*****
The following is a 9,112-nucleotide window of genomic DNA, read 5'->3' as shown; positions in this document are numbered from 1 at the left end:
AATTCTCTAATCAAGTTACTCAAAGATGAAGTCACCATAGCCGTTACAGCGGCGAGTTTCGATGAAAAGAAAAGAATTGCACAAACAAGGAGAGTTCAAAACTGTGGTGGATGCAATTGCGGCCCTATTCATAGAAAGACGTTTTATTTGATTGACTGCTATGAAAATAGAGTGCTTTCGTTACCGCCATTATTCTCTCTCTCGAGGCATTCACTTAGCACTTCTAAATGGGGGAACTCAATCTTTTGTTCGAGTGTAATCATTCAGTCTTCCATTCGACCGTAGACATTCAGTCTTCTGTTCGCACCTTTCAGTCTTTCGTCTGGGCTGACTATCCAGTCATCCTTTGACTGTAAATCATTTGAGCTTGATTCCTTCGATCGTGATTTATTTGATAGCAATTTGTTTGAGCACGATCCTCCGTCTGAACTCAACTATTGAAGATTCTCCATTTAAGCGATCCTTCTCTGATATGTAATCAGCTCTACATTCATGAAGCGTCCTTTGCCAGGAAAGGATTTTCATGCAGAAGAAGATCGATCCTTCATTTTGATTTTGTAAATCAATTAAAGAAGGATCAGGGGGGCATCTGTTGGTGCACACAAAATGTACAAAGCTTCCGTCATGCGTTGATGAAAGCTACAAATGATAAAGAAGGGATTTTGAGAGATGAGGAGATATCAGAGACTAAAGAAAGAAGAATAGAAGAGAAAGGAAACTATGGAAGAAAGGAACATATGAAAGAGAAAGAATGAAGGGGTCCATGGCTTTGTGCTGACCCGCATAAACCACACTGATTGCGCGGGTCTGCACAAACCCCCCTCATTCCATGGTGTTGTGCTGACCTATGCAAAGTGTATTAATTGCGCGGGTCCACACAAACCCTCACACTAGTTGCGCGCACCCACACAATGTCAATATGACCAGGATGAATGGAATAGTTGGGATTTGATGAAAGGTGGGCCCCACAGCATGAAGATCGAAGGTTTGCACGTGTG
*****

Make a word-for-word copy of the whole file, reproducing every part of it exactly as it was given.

The following is a 9,112-nucleotide window of genomic DNA, read 5'->3' as shown; positions in this document are numbered from 1 at the left end:
AATTCTCTAATCAAGTTACTCAAAGATGAAGTCACCATAGCCGTTACAGCGGCGAGTTTCGATGAAAAGAAAAGAATTGCACAAACAAGGAGAGTTCAAAACTGTGGTGGATGCAATTGCGGCCCTATTCATAGAAAGACGTTTTATTTGATTGACTGCTATGAAAATAGAGTGCTTTCGTTACCGCCATTATTCTCTCTCTCGAGGCATTCACTTAGCACTTCTAAATGGGGGAACTCAATCTTTTGTTCGAGTGTAATCATTCAGTCTTCCATTCGACCGTAGACATTCAGTCTTCTGTTCGCACCTTTCAGTCTTTCGTCTGGGCTGACTATCCAGTCATCCTTTGACTGTAAATCATTTGAGCTTGATTCCTTCGATCGTGATTTATTTGATAGCAATTTGTTTGAGCACGATCCTCCGTCTGAACTCAACTATTGAAGATTCTCCATTTAAGCGATCCTTCTCTGATATGTAATCAGCTCTACATTCATGAAGCGTCCTTTGCCAGGAAAGGATTTTCATGCAGAAGAAGATCGATCCTTCATTTTGATTTTGTAAATCAATTAAAGAAGGATCAGGGGGGCATCTGTTGGTGCACACAAAATGTACAAAGCTTCCGTCATGCGTTGATGAAAGCTACAAATGATAAAGAAGGGATTTTGAGAGATGAGGAGATATCAGAGACTAAAGAAAGAAGAATAGAAGAGAAAGGAAACTATGGAAGAAAGGAACATATGAAAGAGAAAGAATGAAGGGGTCCATGGCTTTGTGCTGACCCGCATAAACCACACTGATTGCGCGGGTCTGCACAAACCCCCCTCATTCCATGGTGTTGTGCTGACCTATGCAAAGTGTATTAATTGCGCGGGTCCACACAAACCCTCACACTAGTTGCGCGCACCCACACAATGTCAATATGACCAGGATGAATGGAATAGTTGGGATTTGATGAAAGGTGGGCCCCACAGCATGAAGATCGAAGGTTTGCACGTGTG